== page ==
Recap some the COVID-19 findings and discoveries we’ve heard about so far in the COVID-19 season finale of The Problem.

Transcript

Phil Lofton:
Think back to February of 2020. Think of the way the world operated. Think of how much has changed since then.

Many of us began to work out of our homes instead of our offices.  Children began thinking of their computer screens as their classrooms. In many places, wearing a mask is required, and going out in public now requires many new considerations. This pandemic has been as close to a universal experience in rethinking our society as we’re likely to get in our lifetimes.

We still have a lot to learn about the virus, and a lot of challenges left to face before we return to normal, or even establish a new normal.

But we’ve also seen collaborations and coalitions rise up to meet the challenges that this pandemic has given us.

Welcome to The Problem. I’m your host, Phil Lofton.

[Theme]

The COVID-19 pandemic first came to the attention of the World Health Organization on the last day of 2019. On December 31st, the WHO received reports of a cluster of pneumonia cases with no clear cause in the city of Wuhan.

Over the next three months, the virus spanned every ocean, affecting billions of lives.

It taught us a new language — concepts like social distancing, and masking up. For many of us, it has led to our homes becoming our office, at least for part of 2020.

That change in routine has inevitably led to stress — stress that we discussed in our earlier episode about mindfulness with Regenstrief Research Scientist Dr. Shelley Johns.

Shelley Johns:
As a mental health community, I think we’re trying our best to gear up for the fact that many, many people today are going to be in need of some additional support to find healthy, adaptive ways to cope with all of this uncertainty and all of the unwanted aspects of COVID-19. I feel like there are lots of people who are looking for answers and looking for tools and resources, and those kinds of things.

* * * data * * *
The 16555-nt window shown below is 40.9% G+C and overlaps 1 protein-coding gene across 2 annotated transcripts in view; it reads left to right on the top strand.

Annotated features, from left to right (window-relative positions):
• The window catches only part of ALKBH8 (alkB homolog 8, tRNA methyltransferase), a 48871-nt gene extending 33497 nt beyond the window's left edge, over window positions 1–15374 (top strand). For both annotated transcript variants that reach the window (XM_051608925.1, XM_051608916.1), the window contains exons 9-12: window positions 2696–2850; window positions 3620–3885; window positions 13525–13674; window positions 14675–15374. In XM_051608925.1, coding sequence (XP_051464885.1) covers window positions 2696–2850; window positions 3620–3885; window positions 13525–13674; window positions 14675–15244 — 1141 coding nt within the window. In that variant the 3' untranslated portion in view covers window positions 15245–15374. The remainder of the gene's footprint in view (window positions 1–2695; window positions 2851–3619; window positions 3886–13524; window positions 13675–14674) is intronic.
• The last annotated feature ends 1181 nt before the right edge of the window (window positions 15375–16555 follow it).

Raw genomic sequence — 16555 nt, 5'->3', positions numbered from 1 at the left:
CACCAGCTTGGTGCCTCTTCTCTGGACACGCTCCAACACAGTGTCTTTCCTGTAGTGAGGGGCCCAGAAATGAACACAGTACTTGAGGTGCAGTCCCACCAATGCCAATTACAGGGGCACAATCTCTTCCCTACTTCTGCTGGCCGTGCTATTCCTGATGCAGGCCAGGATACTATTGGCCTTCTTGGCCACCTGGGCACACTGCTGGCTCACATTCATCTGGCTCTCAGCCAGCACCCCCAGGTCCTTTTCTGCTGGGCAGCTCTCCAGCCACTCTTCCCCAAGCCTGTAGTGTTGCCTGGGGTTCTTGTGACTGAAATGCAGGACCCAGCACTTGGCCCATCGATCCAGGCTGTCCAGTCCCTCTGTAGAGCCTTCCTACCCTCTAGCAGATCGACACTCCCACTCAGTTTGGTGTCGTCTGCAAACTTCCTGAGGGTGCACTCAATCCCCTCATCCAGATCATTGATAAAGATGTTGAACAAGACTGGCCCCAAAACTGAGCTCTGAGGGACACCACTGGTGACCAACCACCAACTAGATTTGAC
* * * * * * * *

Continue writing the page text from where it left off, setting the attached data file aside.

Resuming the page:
I think the world seems a little bit more receptive to any practice that can help with emotional regulation right now. And so there’s been a real upsurge. Mindfulness was pretty popular anyway, but I think it’s there’s been a bit of an upsurge in it now. And I think it’s because so many of us are getting hooked by thoughts about the uncertainties of the future. And sometimes we need to just come back home to the body in this present moment, feel what’s here now.

Phil:
But as our understanding of the virus grew, and our ability to coordinate across systems strengthened, the data that was generated by our health systems and state agencies helped us develop a better overall picture of what the virus’ spread looked like, including which communities faced the highest risks.

Communities like nursing homes.

Here’s Regenstrief Research Scientist Dr. Kathleen Unroe, who has led efforts to help test nursing home employees across the state, on the impact COVID-19 has had on nursing homes and their employees.

Kathleen Unroe:
This population, the staff that works with this population, is very close to my heart. The COVID pandemic is just devastating for our population. Ever since the news came out about the outbreak and the facility in Washington state, we are immediately afraid and worried about our patients and what was gonna happen and how, how are we going to protect them? How can we support and protect our staff and the nursing home industry and trade associations that support them in the professional organizations that support us, the doctors and nurse practitioners in this setting have been working tirelessly to create new trainings and guidance and try to figure this thing out. I mean, this is really unlike anything we’ve ever dealt with.